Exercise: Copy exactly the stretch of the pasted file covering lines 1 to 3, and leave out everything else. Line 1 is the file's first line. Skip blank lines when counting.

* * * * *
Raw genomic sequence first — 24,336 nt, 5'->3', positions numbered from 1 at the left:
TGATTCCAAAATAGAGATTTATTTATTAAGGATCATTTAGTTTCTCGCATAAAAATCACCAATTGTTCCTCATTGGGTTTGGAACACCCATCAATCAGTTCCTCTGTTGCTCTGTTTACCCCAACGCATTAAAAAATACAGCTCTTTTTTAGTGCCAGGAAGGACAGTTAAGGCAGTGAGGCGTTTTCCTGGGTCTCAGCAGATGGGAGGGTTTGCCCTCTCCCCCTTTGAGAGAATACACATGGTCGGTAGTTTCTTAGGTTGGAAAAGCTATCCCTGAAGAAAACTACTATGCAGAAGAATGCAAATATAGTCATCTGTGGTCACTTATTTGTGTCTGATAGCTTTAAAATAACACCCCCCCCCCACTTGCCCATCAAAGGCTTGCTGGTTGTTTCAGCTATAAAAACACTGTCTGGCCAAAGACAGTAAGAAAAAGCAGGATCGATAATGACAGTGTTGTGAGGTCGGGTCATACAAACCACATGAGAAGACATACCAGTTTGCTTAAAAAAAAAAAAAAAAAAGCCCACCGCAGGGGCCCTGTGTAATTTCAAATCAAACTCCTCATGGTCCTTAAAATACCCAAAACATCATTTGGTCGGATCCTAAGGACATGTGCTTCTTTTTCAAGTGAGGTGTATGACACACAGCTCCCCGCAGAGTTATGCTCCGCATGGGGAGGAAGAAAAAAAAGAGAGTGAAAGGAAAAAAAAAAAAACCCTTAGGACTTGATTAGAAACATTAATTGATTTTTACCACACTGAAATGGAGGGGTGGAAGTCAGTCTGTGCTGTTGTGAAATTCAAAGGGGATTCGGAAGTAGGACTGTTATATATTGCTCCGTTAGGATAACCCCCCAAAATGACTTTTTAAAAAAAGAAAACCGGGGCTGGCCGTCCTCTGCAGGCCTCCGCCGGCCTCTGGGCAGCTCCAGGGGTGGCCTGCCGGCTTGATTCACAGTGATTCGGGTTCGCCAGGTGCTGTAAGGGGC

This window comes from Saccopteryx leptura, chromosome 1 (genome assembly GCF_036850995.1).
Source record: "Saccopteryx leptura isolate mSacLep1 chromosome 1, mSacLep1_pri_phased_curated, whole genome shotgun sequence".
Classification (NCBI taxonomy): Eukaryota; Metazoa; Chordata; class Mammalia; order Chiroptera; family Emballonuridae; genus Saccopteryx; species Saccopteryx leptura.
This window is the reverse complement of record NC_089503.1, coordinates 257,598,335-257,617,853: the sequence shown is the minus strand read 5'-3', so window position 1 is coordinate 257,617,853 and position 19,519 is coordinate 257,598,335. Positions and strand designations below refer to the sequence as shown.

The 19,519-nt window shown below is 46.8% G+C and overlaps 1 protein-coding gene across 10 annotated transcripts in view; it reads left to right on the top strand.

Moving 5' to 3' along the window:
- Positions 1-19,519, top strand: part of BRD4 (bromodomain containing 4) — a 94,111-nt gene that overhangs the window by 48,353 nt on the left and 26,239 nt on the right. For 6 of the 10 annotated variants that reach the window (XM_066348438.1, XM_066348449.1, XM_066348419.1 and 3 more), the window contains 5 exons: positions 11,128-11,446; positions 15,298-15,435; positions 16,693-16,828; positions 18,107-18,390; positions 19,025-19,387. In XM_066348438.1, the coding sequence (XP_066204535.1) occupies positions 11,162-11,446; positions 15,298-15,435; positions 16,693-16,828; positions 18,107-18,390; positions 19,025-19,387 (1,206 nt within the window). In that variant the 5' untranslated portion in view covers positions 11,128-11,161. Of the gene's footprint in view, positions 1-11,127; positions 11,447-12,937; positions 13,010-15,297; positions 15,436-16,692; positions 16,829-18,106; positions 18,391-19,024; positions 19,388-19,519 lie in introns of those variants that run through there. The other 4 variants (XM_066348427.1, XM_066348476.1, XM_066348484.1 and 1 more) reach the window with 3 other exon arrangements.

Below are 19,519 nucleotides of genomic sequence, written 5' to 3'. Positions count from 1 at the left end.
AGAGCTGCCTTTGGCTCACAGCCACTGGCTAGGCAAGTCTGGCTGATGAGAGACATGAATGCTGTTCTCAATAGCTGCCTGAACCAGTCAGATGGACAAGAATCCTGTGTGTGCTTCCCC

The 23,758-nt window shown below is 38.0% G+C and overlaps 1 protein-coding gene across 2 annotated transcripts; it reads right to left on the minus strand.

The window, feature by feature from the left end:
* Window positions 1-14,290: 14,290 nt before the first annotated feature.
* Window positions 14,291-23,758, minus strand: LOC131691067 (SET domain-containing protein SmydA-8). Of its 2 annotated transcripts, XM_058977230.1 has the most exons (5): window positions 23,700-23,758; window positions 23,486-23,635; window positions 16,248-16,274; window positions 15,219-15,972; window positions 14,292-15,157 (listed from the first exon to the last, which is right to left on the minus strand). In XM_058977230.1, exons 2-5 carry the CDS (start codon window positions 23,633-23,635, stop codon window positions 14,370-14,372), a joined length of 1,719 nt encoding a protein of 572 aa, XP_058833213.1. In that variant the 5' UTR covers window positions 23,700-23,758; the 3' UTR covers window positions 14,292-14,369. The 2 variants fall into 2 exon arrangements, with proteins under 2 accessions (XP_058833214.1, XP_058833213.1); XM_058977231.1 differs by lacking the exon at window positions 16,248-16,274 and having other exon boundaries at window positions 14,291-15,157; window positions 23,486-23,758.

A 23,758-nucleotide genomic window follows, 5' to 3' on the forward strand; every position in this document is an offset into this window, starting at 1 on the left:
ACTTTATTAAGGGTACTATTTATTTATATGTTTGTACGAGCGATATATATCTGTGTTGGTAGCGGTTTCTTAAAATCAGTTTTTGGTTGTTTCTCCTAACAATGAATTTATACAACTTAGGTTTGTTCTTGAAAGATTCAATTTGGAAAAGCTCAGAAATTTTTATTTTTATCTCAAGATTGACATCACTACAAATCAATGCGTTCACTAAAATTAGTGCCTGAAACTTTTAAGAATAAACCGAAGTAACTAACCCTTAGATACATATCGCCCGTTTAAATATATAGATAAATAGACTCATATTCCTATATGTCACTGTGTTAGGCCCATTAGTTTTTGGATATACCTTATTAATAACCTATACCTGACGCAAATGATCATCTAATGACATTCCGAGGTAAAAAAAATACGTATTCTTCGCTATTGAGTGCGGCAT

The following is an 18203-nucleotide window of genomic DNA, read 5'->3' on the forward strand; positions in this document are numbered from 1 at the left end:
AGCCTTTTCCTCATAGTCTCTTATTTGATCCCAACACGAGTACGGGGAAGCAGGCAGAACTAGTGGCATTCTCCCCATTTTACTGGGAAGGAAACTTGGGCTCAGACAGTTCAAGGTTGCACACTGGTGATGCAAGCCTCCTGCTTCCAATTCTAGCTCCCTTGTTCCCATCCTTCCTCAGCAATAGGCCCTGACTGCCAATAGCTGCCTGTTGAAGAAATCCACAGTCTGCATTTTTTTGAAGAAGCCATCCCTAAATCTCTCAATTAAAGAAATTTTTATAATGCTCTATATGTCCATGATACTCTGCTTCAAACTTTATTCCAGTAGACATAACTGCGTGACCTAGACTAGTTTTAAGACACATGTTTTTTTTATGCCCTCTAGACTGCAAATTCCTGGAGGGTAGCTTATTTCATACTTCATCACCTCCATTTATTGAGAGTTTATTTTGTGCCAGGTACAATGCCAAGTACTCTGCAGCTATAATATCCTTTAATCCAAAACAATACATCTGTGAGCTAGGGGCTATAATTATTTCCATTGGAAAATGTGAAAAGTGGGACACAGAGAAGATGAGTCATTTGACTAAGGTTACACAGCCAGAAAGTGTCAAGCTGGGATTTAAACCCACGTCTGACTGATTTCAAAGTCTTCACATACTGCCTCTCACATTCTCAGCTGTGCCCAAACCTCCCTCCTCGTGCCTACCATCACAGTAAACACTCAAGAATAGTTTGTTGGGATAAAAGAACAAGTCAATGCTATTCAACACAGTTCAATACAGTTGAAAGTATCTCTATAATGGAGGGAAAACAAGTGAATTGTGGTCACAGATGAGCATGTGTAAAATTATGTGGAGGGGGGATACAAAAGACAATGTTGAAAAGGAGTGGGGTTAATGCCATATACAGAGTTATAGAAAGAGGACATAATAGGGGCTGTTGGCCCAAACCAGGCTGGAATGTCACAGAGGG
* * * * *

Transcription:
Raw genomic sequence first — 24,336 nt, 5'->3', positions numbered from 1 at the left:
TGATTCCAAAATAGAGATTTATTTATTAAGGATCATTTAGTTTCTCGCATAAAAATCACCAATTGTTCCTCATTGGGTTTGGAACACCCATCAATCAGTTCCTCTGTTGCTCTGTTTACCCCAACGCATTAAAAAATACAGCTCTTTTTTAGTGCCAGGAAGGACAGTTAAGGCAGTGAGGCGTTTTCCTGGGTCTCAGCAGATGGGAGGGTTTGCCCTCTCCCCCTTTGAGAGAATACACATGGTCGGTAGTTTCTTAGGTTGGAAAAGCTATCCCTGAAGAAAACTACTATGCAGAAGAATGCAAATATAGTCATCTGTGGTCACTTATTTGTGTCTGATAGCTTTAAAATAACACCCCCCCCCCACTTGCCCATCAAAGGCTTGCTGGTTGTTTCAGCTATAAAAACACTGTCTGGCCAAAGACAGTAAGAAAAAGCAGGATCGATAATGACAGTGTTGTGAGGTCGGGTCATACAAACCACATGAGAAGACATACCAGTTTGCTTAAAAAAAAAAAAAAAAAAGCCCACCGCAGGGGCCCTGTGTAATTTCAAATCAAACTCCTCATGGTCCTTAAAATACCCAAAACATCATTTGGTCGGATCCTAAGGACATGTGCTTCTTTTTCAAGTGAGGTGTATGACACACAGCTCCCCGCAGAGTTATGCTCCGCATGGGGAGGAAGAAAAAAAAGAGAGTGAAAGGAAAAAAAAAAAAACCCTTAGGACTTGATTAGAAACATTAATTGATTTTTACCACACTGAAATGGAGGGGTGGAAGTCAGTCTGTGCTGTTGTGAAATTCAAAGGGGATTCGGAAGTAGGACTGTTATATATTGCTCCGTTAGGATAACCCCCCAAAATGACTTTTTAAAAAAAGAAAACCGGGGCTGGCCGTCCTCTGCAGGCCTCCGCCGGCCTCTGGGCAGCTCCAGGGGTGGCCTGCCGGCTTGATTCACAGTGATTCGGGTTCGCCAGGTGCTGTAAGGGGC

This window comes from Saccopteryx leptura, chromosome 1 (genome assembly GCF_036850995.1).